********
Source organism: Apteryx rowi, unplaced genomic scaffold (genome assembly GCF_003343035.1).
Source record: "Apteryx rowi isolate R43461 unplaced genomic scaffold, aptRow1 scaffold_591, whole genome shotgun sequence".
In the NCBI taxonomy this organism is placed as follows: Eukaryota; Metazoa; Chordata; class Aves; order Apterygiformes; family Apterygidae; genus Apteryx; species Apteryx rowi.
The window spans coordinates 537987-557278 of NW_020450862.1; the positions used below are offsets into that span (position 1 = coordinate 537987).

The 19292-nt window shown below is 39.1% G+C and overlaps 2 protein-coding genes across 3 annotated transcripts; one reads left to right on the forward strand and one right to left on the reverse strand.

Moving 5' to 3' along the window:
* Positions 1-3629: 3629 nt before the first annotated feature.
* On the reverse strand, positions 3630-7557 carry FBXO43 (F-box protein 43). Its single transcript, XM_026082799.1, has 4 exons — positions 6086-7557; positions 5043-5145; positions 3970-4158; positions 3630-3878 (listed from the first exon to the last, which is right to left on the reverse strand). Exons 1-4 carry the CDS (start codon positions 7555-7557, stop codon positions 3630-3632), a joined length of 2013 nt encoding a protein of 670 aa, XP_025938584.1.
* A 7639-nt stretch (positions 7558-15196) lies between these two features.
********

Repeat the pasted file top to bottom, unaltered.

Source organism: Apteryx rowi, unplaced genomic scaffold (genome assembly GCF_003343035.1).
Source record: "Apteryx rowi isolate R43461 unplaced genomic scaffold, aptRow1 scaffold_591, whole genome shotgun sequence".
In the NCBI taxonomy this organism is placed as follows: Eukaryota; Metazoa; Chordata; class Aves; order Apterygiformes; family Apterygidae; genus Apteryx; species Apteryx rowi.
The window spans coordinates 537987-557278 of NW_020450862.1; the positions used below are offsets into that span (position 1 = coordinate 537987).

The 19292-nt window shown below is 39.1% G+C and overlaps 2 protein-coding genes across 3 annotated transcripts; one reads left to right on the forward strand and one right to left on the reverse strand.

Moving 5' to 3' along the window:
* Positions 1-3629: 3629 nt before the first annotated feature.
* On the reverse strand, positions 3630-7557 carry FBXO43 (F-box protein 43). Its single transcript, XM_026082799.1, has 4 exons — positions 6086-7557; positions 5043-5145; positions 3970-4158; positions 3630-3878 (listed from the first exon to the last, which is right to left on the reverse strand). Exons 1-4 carry the CDS (start codon positions 7555-7557, stop codon positions 3630-3632), a joined length of 2013 nt encoding a protein of 670 aa, XP_025938584.1.
* A 7639-nt stretch (positions 7558-15196) lies between these two features.